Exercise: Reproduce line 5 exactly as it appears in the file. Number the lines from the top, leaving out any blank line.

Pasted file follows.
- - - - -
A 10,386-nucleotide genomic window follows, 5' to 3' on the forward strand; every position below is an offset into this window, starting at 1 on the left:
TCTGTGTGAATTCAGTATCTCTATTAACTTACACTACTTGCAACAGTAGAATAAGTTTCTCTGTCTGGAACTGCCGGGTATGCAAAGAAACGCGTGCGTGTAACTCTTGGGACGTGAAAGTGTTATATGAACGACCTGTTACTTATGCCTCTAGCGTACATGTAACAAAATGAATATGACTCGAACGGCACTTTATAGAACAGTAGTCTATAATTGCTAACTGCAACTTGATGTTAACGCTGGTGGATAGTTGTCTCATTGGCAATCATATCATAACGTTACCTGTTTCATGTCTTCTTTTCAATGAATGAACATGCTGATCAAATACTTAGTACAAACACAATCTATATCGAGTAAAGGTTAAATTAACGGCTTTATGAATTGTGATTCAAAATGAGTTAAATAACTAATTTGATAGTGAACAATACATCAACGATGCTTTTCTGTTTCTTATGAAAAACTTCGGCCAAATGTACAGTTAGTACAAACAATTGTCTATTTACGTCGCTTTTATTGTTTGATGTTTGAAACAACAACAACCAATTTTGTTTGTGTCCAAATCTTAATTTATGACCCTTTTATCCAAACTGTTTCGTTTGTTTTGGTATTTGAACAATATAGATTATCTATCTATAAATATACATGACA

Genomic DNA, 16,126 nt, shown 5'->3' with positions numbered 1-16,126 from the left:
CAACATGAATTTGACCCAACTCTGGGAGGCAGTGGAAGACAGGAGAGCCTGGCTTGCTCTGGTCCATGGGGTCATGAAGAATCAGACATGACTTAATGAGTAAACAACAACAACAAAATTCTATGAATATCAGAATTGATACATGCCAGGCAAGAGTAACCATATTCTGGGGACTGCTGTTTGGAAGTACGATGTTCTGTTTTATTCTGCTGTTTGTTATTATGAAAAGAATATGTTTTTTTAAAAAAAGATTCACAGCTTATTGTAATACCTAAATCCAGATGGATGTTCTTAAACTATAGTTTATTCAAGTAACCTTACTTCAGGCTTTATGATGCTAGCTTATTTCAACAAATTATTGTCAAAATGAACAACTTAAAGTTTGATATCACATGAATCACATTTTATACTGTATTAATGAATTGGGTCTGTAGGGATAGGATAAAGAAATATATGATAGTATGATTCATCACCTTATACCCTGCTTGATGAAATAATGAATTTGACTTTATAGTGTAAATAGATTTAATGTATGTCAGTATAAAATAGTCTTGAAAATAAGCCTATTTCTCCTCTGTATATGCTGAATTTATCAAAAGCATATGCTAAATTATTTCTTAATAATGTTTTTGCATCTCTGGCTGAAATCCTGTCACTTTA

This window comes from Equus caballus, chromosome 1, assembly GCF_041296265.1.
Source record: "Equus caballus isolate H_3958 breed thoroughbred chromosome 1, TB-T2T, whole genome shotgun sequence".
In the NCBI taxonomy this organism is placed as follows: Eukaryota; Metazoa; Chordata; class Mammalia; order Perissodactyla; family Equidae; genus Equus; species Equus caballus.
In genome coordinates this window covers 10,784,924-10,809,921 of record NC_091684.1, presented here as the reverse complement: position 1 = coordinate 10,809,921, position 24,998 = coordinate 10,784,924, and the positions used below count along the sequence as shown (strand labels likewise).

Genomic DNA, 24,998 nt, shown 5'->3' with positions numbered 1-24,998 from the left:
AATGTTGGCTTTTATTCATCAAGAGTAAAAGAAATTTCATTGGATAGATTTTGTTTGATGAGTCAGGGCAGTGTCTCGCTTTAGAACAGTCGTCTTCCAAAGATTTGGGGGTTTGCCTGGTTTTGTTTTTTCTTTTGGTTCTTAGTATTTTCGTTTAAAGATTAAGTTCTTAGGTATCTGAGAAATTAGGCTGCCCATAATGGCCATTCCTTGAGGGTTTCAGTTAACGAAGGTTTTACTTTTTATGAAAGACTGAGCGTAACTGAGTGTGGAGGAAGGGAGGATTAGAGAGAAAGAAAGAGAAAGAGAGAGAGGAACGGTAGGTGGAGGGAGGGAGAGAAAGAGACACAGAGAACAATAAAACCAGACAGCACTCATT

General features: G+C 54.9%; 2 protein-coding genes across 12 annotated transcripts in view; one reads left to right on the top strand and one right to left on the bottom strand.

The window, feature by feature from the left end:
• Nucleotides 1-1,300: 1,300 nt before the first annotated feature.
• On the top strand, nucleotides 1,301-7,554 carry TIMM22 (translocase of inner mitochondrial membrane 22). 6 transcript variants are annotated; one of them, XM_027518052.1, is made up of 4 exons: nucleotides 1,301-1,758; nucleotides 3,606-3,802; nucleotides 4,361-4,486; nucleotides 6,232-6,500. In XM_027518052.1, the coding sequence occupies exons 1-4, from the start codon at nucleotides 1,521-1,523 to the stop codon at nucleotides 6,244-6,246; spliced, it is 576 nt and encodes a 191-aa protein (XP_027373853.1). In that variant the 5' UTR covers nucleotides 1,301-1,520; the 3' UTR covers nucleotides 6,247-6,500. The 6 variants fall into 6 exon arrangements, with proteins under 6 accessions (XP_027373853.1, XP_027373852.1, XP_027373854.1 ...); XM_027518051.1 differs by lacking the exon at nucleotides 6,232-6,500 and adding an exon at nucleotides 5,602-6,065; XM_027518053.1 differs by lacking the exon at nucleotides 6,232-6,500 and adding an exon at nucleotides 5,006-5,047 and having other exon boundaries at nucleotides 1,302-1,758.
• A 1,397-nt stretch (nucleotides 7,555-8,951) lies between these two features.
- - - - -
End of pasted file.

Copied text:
This window comes from Equus caballus, chromosome 1, assembly GCF_041296265.1.